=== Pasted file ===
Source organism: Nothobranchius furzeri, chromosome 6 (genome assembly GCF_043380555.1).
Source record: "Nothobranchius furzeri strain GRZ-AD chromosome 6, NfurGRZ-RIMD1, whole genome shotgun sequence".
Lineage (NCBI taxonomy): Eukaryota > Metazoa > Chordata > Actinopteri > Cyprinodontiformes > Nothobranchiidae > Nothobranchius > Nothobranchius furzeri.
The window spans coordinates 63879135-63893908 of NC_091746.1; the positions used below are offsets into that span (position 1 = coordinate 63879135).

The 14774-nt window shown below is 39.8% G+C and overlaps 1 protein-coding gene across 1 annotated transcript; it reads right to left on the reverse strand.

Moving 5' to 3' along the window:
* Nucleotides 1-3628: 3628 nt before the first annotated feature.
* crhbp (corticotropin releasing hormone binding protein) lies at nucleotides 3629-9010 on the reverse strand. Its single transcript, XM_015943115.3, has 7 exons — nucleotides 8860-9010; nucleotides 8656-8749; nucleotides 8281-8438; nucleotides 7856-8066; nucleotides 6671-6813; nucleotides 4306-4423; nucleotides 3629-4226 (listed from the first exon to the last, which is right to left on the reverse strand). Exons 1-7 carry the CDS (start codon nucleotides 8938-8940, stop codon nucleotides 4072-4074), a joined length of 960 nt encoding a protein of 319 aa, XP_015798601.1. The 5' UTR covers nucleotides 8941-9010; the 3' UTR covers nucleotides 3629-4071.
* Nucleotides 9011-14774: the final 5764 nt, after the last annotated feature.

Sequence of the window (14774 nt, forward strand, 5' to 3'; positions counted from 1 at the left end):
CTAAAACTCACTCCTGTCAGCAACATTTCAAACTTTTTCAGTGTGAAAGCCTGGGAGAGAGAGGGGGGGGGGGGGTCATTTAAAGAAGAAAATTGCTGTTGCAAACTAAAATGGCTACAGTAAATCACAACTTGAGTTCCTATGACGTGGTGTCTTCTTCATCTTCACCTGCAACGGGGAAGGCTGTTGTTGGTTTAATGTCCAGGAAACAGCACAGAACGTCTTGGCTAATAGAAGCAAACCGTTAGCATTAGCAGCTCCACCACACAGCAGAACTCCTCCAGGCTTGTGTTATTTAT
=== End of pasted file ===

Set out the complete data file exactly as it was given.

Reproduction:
Source organism: Nothobranchius furzeri, chromosome 6 (genome assembly GCF_043380555.1).
Source record: "Nothobranchius furzeri strain GRZ-AD chromosome 6, NfurGRZ-RIMD1, whole genome shotgun sequence".
Lineage (NCBI taxonomy): Eukaryota > Metazoa > Chordata > Actinopteri > Cyprinodontiformes > Nothobranchiidae > Nothobranchius > Nothobranchius furzeri.
The window spans coordinates 63879135-63893908 of NC_091746.1; the positions used below are offsets into that span (position 1 = coordinate 63879135).

The 14774-nt window shown below is 39.8% G+C and overlaps 1 protein-coding gene across 1 annotated transcript; it reads right to left on the reverse strand.

Moving 5' to 3' along the window:
* Nucleotides 1-3628: 3628 nt before the first annotated feature.
* crhbp (corticotropin releasing hormone binding protein) lies at nucleotides 3629-9010 on the reverse strand. Its single transcript, XM_015943115.3, has 7 exons — nucleotides 8860-9010; nucleotides 8656-8749; nucleotides 8281-8438; nucleotides 7856-8066; nucleotides 6671-6813; nucleotides 4306-4423; nucleotides 3629-4226 (listed from the first exon to the last, which is right to left on the reverse strand). Exons 1-7 carry the CDS (start codon nucleotides 8938-8940, stop codon nucleotides 4072-4074), a joined length of 960 nt encoding a protein of 319 aa, XP_015798601.1. The 5' UTR covers nucleotides 8941-9010; the 3' UTR covers nucleotides 3629-4071.
* Nucleotides 9011-14774: the final 5764 nt, after the last annotated feature.

Sequence of the window (14774 nt, forward strand, 5' to 3'; positions counted from 1 at the left end):
CTAAAACTCACTCCTGTCAGCAACATTTCAAACTTTTTCAGTGTGAAAGCCTGGGAGAGAGAGGGGGGGGGGGGGTCATTTAAAGAAGAAAATTGCTGTTGCAAACTAAAATGGCTACAGTAAATCACAACTTGAGTTCCTATGACGTGGTGTCTTCTTCATCTTCACCTGCAACGGGGAAGGCTGTTGTTGGTTTAATGTCCAGGAAACAGCACAGAACGTCTTGGCTAATAGAAGCAAACCGTTAGCATTAGCAGCTCCACCACACAGCAGAACTCCTCCAGGCTTGTGTTATTTAT